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Esketamine Nasal Spray Eases Depression Symptoms In Suicidal Patients

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The depression drug esketamine, marketed as Spravato, appears to offer quick relief to people who are actively considering suicide.

Esketamine, a chemical cousin of the anesthetic and party drug ketamine, reduced depression symptoms within hours in two large studies of suicidal patients, the drug's maker announced Monday.

The studies, which included 456 patients who were suicidal, found that after 24 hours, patients who got the drug along with standard treatment were less depressed than people who got standard treatment alone.

Surprisingly, though, patients who got esketamine were not significantly less suicidal, even though they had fewer symptoms of depression.

The finding came from two studies sponsored by the drug's maker, Johnson & Johnson, and presented at the 32nd European College of Neuropsychopharmacology meeting in Copenhagen.

Esketamine "showed a benefit in a very high-risk patient population, which is usually excluded from most clinical trials," says Dr. David Hough, a psychiatrist and esketamine compound development team leader at Janssen Research and Development LLC, a part of Johnson & Johnson.

In March, the Food and Drug Administration approved the esketamine nasal spray Spravato for treating severely depressed patients who don't respond to other drugs. It represented the first truly new kind of depression drug since Prozac arrived in 1988.

The new studies are part of Johnson & Johnson's effort to win FDA approval for treating depressed patients who are also suicidal.

The company envisions having suicidal patients take the drug twice a week for four weeks along with an oral antidepressant, Hough says. After that, doctors could choose to continue prescribing esketamine to patients with major depression that didn't respond to other drugs.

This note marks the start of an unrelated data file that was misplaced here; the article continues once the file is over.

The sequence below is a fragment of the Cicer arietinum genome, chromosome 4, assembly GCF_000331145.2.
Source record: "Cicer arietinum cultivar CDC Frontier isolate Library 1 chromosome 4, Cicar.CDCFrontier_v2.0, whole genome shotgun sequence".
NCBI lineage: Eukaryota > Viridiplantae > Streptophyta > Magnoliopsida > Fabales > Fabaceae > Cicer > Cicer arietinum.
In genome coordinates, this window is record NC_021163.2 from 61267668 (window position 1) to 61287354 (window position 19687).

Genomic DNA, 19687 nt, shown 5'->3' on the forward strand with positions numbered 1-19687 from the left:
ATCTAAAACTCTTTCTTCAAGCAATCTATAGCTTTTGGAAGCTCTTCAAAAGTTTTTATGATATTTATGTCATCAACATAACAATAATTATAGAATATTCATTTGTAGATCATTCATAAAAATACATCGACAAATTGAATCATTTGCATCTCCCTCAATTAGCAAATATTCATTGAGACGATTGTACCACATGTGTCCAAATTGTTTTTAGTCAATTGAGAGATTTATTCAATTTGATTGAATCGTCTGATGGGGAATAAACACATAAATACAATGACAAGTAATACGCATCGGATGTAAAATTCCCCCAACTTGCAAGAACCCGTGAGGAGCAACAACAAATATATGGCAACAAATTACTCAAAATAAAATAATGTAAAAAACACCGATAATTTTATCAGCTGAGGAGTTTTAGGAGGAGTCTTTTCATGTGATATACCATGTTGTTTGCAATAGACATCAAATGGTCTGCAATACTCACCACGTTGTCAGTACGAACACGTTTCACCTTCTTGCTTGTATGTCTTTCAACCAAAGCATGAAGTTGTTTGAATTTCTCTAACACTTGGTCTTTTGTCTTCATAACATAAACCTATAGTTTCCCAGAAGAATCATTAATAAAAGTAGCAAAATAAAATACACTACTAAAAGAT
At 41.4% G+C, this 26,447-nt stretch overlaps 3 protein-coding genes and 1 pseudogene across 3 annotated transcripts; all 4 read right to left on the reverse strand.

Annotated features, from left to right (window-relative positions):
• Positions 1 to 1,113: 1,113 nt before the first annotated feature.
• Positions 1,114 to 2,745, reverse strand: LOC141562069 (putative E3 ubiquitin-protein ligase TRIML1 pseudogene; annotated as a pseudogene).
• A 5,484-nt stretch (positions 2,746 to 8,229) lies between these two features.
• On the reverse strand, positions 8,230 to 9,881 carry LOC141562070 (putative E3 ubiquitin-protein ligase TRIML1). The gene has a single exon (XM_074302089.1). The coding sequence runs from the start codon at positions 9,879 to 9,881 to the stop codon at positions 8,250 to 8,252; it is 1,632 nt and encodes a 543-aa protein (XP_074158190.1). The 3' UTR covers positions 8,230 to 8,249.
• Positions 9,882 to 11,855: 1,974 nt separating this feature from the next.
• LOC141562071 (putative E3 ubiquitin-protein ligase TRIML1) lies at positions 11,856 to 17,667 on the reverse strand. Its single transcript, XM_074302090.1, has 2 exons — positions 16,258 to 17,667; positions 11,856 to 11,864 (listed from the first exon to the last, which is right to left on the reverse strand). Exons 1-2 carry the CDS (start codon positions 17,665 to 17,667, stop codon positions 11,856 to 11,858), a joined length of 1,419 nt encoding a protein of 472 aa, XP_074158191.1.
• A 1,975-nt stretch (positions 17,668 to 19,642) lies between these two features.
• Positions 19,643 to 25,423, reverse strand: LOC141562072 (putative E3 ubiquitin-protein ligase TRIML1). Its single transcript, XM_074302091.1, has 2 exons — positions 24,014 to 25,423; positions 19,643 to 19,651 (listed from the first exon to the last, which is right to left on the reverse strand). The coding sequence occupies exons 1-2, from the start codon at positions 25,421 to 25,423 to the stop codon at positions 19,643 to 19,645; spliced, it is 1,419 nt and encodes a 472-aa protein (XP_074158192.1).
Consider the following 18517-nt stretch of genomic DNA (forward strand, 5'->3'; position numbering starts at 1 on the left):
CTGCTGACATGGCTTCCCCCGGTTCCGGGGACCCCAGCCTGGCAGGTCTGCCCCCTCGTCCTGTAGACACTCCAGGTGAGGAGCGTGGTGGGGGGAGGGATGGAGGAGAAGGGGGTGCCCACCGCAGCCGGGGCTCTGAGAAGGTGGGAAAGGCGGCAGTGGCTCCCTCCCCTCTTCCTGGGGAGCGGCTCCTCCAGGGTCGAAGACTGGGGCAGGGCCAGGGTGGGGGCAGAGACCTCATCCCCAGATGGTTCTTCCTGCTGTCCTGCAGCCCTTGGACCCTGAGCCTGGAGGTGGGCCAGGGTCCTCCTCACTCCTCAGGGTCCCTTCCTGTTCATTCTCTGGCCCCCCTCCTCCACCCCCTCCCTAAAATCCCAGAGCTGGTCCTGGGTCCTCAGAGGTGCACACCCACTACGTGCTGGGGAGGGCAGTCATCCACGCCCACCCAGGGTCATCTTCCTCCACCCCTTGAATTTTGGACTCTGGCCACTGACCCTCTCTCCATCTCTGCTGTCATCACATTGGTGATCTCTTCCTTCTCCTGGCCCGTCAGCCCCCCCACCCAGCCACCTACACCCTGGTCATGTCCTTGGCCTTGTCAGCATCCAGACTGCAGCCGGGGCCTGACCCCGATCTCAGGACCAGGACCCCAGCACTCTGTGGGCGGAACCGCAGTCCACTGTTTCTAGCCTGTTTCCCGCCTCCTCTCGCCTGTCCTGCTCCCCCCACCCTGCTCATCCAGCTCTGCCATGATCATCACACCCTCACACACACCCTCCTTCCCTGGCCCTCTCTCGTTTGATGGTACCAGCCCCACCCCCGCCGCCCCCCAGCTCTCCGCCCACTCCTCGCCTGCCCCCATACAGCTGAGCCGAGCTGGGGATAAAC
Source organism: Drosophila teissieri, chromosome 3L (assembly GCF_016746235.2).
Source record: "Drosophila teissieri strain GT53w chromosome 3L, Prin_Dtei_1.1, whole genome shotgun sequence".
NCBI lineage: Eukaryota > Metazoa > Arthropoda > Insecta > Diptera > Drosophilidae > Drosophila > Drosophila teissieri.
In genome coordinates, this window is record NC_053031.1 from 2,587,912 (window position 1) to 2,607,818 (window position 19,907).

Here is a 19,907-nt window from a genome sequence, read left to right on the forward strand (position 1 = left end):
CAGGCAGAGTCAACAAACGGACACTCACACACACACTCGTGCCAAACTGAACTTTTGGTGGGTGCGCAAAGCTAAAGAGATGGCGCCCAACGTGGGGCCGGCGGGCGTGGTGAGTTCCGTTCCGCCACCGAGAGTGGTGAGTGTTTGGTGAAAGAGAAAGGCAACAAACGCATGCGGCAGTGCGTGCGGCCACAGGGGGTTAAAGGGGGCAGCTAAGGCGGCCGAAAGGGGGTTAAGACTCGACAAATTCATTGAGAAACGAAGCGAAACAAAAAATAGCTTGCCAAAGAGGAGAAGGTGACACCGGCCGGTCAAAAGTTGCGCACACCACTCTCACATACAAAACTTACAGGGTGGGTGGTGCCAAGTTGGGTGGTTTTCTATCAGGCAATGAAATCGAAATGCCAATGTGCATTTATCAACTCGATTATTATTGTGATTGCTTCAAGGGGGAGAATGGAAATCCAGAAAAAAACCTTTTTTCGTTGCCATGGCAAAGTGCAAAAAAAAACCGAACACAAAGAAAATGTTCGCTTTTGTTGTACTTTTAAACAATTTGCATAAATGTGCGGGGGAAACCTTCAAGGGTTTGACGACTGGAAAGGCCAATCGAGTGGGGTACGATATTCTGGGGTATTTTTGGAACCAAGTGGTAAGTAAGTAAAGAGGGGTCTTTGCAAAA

Depression drugs are rarely tested in suicidal patients because of concern that they may harm themselves, Hough says. And that concern proved warranted in the two new studies.

"There were some suicide attempts in both treatment arms and there was one completed suicide," he says.

But both esketamine and ketamine have great potential to prevent suicide, according to mental health professionals. Suicide claimed more than 47,000 lives in the U.S. in 2017.

When the FDA approved esketamine for depression in March, Dr. Dennis Charney, dean of the Icahn School of Medicine at Mount Sinai in New York, told NPRit was "potentially a game changer for millions of people." He helped develop the treatment two decades ago for people with treatment-resistant depression. "Many of them are suicidal," Charney said. "So it's essentially a deadly disease when you haven't responded to available treatments."

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Jon Hamilton is a correspondent for NPR's Science Desk. Currently he focuses on neuroscience and health risks.